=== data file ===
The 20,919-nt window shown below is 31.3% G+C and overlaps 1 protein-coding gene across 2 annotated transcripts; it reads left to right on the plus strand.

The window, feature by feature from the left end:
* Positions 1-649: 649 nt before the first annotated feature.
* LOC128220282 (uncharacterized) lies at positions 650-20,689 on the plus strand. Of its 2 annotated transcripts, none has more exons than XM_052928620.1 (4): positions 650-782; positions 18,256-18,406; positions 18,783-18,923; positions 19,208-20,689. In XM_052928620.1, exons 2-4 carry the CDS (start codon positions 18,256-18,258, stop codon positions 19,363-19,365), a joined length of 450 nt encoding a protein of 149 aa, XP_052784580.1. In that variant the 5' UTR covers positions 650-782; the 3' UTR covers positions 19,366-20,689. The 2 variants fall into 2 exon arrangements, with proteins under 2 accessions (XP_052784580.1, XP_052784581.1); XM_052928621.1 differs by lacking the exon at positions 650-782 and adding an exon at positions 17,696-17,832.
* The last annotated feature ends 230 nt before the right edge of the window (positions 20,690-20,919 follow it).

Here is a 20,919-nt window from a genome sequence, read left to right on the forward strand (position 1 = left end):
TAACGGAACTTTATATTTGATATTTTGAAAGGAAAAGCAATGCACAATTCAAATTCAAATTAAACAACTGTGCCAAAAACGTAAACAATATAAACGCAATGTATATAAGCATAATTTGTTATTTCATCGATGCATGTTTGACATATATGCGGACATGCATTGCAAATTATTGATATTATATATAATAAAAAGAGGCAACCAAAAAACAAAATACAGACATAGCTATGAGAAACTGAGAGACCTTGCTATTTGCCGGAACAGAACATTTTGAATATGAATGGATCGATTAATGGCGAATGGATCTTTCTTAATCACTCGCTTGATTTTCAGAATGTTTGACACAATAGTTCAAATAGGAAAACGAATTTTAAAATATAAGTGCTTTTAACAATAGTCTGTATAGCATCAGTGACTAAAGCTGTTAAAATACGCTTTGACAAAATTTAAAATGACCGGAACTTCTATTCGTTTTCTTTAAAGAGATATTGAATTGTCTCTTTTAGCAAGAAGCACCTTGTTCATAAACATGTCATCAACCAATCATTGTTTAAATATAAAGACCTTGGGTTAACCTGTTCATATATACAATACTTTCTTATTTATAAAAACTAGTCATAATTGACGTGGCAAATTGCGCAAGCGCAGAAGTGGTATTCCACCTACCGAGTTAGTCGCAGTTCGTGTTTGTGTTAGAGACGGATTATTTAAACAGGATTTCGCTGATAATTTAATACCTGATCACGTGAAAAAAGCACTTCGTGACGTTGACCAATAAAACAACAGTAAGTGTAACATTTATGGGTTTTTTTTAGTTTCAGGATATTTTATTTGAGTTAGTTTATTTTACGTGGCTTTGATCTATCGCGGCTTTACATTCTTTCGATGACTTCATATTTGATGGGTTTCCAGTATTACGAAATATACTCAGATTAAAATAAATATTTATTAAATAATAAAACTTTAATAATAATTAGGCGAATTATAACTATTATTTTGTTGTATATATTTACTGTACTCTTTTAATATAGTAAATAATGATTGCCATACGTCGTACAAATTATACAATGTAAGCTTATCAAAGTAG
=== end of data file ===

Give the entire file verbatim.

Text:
The 20,919-nt window shown below is 31.3% G+C and overlaps 1 protein-coding gene across 2 annotated transcripts; it reads left to right on the plus strand.

The window, feature by feature from the left end:
* Positions 1-649: 649 nt before the first annotated feature.
* LOC128220282 (uncharacterized) lies at positions 650-20,689 on the plus strand. Of its 2 annotated transcripts, none has more exons than XM_052928620.1 (4): positions 650-782; positions 18,256-18,406; positions 18,783-18,923; positions 19,208-20,689. In XM_052928620.1, exons 2-4 carry the CDS (start codon positions 18,256-18,258, stop codon positions 19,363-19,365), a joined length of 450 nt encoding a protein of 149 aa, XP_052784580.1. In that variant the 5' UTR covers positions 650-782; the 3' UTR covers positions 19,366-20,689. The 2 variants fall into 2 exon arrangements, with proteins under 2 accessions (XP_052784580.1, XP_052784581.1); XM_052928621.1 differs by lacking the exon at positions 650-782 and adding an exon at positions 17,696-17,832.
* The last annotated feature ends 230 nt before the right edge of the window (positions 20,690-20,919 follow it).

Here is a 20,919-nt window from a genome sequence, read left to right on the forward strand (position 1 = left end):
TAACGGAACTTTATATTTGATATTTTGAAAGGAAAAGCAATGCACAATTCAAATTCAAATTAAACAACTGTGCCAAAAACGTAAACAATATAAACGCAATGTATATAAGCATAATTTGTTATTTCATCGATGCATGTTTGACATATATGCGGACATGCATTGCAAATTATTGATATTATATATAATAAAAAGAGGCAACCAAAAAACAAAATACAGACATAGCTATGAGAAACTGAGAGACCTTGCTATTTGCCGGAACAGAACATTTTGAATATGAATGGATCGATTAATGGCGAATGGATCTTTCTTAATCACTCGCTTGATTTTCAGAATGTTTGACACAATAGTTCAAATAGGAAAACGAATTTTAAAATATAAGTGCTTTTAACAATAGTCTGTATAGCATCAGTGACTAAAGCTGTTAAAATACGCTTTGACAAAATTTAAAATGACCGGAACTTCTATTCGTTTTCTTTAAAGAGATATTGAATTGTCTCTTTTAGCAAGAAGCACCTTGTTCATAAACATGTCATCAACCAATCATTGTTTAAATATAAAGACCTTGGGTTAACCTGTTCATATATACAATACTTTCTTATTTATAAAAACTAGTCATAATTGACGTGGCAAATTGCGCAAGCGCAGAAGTGGTATTCCACCTACCGAGTTAGTCGCAGTTCGTGTTTGTGTTAGAGACGGATTATTTAAACAGGATTTCGCTGATAATTTAATACCTGATCACGTGAAAAAAGCACTTCGTGACGTTGACCAATAAAACAACAGTAAGTGTAACATTTATGGGTTTTTTTTAGTTTCAGGATATTTTATTTGAGTTAGTTTATTTTACGTGGCTTTGATCTATCGCGGCTTTACATTCTTTCGATGACTTCATATTTGATGGGTTTCCAGTATTACGAAATATACTCAGATTAAAATAAATATTTATTAAATAATAAAACTTTAATAATAATTAGGCGAATTATAACTATTATTTTGTTGTATATATTTACTGTACTCTTTTAATATAGTAAATAATGATTGCCATACGTCGTACAAATTATACAATGTAAGCTTATCAAAGTAG